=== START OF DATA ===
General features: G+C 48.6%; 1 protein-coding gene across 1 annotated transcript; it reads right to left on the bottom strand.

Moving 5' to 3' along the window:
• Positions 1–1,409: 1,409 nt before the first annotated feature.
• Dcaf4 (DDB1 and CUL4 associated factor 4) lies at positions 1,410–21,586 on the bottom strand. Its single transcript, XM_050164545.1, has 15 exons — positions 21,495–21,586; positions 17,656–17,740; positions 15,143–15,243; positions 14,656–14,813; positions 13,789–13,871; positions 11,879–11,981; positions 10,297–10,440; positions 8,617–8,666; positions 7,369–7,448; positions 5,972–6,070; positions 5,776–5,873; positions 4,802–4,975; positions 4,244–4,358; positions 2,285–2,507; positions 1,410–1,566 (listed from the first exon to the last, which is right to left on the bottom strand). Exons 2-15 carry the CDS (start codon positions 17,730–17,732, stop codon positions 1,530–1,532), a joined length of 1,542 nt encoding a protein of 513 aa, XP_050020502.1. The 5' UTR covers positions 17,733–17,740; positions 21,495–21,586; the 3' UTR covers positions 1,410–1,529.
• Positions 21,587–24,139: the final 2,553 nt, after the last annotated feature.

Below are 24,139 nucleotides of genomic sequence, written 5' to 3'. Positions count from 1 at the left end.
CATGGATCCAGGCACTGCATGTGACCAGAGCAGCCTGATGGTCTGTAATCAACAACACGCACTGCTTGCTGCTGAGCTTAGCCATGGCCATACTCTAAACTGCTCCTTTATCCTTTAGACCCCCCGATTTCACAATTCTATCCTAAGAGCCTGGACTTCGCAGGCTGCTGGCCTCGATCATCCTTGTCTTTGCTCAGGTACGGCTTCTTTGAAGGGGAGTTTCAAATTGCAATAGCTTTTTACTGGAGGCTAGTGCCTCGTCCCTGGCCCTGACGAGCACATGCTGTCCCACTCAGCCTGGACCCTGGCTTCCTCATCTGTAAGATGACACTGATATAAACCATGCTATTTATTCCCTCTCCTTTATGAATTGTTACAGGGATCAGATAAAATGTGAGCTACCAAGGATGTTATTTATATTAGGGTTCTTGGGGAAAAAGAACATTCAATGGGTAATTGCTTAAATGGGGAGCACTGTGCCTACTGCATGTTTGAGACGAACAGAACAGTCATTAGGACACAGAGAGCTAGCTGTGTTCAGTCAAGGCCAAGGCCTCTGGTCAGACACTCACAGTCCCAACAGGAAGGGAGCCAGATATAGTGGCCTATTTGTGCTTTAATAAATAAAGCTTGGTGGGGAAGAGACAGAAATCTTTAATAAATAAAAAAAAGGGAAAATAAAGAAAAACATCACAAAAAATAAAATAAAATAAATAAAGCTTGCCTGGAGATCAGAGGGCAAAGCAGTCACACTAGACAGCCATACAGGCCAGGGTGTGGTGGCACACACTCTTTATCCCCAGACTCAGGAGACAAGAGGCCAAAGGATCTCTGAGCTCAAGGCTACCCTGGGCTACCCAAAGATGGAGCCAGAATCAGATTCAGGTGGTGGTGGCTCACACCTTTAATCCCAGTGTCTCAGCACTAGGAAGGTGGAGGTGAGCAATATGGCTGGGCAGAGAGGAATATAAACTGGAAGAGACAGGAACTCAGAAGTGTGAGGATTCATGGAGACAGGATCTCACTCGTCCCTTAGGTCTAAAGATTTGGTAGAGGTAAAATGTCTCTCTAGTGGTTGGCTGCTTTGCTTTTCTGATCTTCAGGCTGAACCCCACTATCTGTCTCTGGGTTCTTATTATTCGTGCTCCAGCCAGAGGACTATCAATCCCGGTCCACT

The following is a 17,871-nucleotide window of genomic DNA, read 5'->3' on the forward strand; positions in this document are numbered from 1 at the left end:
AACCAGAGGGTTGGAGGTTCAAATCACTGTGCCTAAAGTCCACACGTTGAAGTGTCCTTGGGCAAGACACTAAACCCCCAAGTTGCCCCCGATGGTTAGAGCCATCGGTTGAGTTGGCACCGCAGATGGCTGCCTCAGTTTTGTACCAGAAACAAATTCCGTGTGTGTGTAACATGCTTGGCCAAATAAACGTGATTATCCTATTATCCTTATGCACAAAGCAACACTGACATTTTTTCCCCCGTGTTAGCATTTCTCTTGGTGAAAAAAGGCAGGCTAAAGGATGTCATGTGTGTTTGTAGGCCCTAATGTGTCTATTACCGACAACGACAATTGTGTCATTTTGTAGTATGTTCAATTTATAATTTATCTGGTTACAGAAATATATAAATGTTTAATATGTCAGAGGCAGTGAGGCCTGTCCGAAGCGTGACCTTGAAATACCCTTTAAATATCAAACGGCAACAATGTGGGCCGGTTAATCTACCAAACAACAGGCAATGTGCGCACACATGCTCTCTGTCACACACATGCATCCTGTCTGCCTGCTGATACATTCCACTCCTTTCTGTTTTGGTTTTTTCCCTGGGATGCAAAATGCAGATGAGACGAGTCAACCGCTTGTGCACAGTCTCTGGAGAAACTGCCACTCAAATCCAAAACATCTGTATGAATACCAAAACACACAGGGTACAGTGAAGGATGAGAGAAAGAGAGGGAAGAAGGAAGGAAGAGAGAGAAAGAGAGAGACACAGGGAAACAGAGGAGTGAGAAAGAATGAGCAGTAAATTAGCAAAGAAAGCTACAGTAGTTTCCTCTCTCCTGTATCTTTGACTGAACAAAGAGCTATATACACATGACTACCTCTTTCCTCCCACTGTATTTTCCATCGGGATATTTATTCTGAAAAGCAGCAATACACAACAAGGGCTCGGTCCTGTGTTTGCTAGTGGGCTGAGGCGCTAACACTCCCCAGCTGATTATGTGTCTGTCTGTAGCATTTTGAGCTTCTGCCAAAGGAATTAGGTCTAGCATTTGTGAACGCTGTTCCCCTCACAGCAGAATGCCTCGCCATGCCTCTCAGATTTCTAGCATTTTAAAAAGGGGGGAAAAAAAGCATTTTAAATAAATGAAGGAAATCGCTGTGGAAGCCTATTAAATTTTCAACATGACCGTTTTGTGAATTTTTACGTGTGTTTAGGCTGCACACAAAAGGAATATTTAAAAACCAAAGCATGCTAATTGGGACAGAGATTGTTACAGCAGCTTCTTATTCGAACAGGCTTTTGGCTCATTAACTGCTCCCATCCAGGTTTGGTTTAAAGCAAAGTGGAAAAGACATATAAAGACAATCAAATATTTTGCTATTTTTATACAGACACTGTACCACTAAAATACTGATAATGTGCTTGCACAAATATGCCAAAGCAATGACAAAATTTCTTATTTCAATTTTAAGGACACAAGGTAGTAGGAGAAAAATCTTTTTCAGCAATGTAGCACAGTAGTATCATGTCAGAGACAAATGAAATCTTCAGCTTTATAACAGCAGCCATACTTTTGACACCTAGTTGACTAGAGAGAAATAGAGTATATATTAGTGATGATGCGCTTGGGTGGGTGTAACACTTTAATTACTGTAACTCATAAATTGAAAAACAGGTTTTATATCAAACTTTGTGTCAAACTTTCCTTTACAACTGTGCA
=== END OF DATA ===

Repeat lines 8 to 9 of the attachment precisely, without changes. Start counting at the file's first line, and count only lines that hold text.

The following is a 17,871-nucleotide window of genomic DNA, read 5'->3' on the forward strand; positions in this document are numbered from 1 at the left end:
AACCAGAGGGTTGGAGGTTCAAATCACTGTGCCTAAAGTCCACACGTTGAAGTGTCCTTGGGCAAGACACTAAACCCCCAAGTTGCCCCCGATGGTTAGAGCCATCGGTTGAGTTGGCACCGCAGATGGCTGCCTCAGTTTTGTACCAGAAACAAATTCCGTGTGTGTGTAACATGCTTGGCCAAATAAACGTGATTATCCTATTATCCTTATGCACAAAGCAACACTGACATTTTTTCCCCCGTGTTAGCATTTCTCTTGGTGAAAAAAGGCAGGCTAAAGGATGTCATGTGTGTTTGTAGGCCCTAATGTGTCTATTACCGACAACGACAATTGTGTCATTTTGTAGTATGTTCAATTTATAATTTATCTGGTTACAGAAATATATAAATGTTTAATATGTCAGAGGCAGTGAGGCCTGTCCGAAGCGTGACCTTGAAATACCCTTTAAATATCAAACGGCAACAATGTGGGCCGGTTAATCTACCAAACAACAGGCAATGTGCGCACACATGCTCTCTGTCACACACATGCATCCTGTCTGCCTGCTGATACATTCCACTCCTTTCTGTTTTGGTTTTTTCCCTGGGATGCAAAATGCAGATGAGACGAGTCAACCGCTTGTGCACAGTCTCTGGAGAAACTGCCACTCAAATCCAAAACATCTGTATGAATACCAAAACACACAGGGTACAGTGAAGGATGAGAGAAAGAGAGGGAAGAAGGAAGGAAGAGAGAGAAAGAGAGAGACACAGGGAAACAGAGGAGTGAGAAAGAATGAGCAGTAAATTAGCAAAGAAAGCTACAGTAGTTTCCTCTCTCCTGTATCTTTGACTGAACAAAGAGCTATATACACATGACTACCTCTTTCCTCCCACTGTATTTTCCATCGGGATATTTATTCTGAAAAGCAGCAATACACAACAAGGGCTCGGTCCTGTGTTTGCTAGTGGGCTGAGGCGCTAACACTCCCCAGCTGATTATGTGTCTGTCTGTAGCATTTTGAGCTTCTGCCAAAGGAATTAGGTCTAGCATTTGTGAACGCTGTTCCCCTCACAGCAGAATGCCTCGCCATGCCTCTCAGATTTCTAGCATTTTAAAAAGGGGGGAAAAAAAGCATTTTAAATAAATGAAGGAAATCGCTGTGGAAGCCTATTAAATTTTCAACATGACCGTTTTGTGAATTTTTACGTGTGTTTAGGCTGCACACAAAAGGAATATTTAAAAACCAAAGCATGCTAATTGGGACAGAGATTGTTACAGCAGCTTCTTATTCGAACAGGCTTTTGGCTCATTAACTGCTCCCATCCAGGTTTGGTTTAAAGCAAAGTGGAAAAGACATATAAAGACAATCAAATATTTTGCTATTTTTATACAGACACTGTACCACTAAAATACTGATAATGTGCTTGCACAAATATGCCAAAGCAATGACAAAATTTCTTATTTCAATTTTAAGGACACAAGGTAGTAGGAGAAAAATCTTTTTCAGCAATGTAGCACAGTAGTATCATGTCAGAGACAAATGAAATCTTCAGCTTTATAACAGCAGCCATACTTTTGACACCTAGTTGACTAGAGAGAAATAGAGTATATATTAGTGATGATGCGCTTGGGTGGGTGTAACACTTTAATTACTGTAACTCATAAATTGAAAAACAGGTTTTATATCAAACTTTGTGTCAAACTTTCCTTTACAACTGTGCA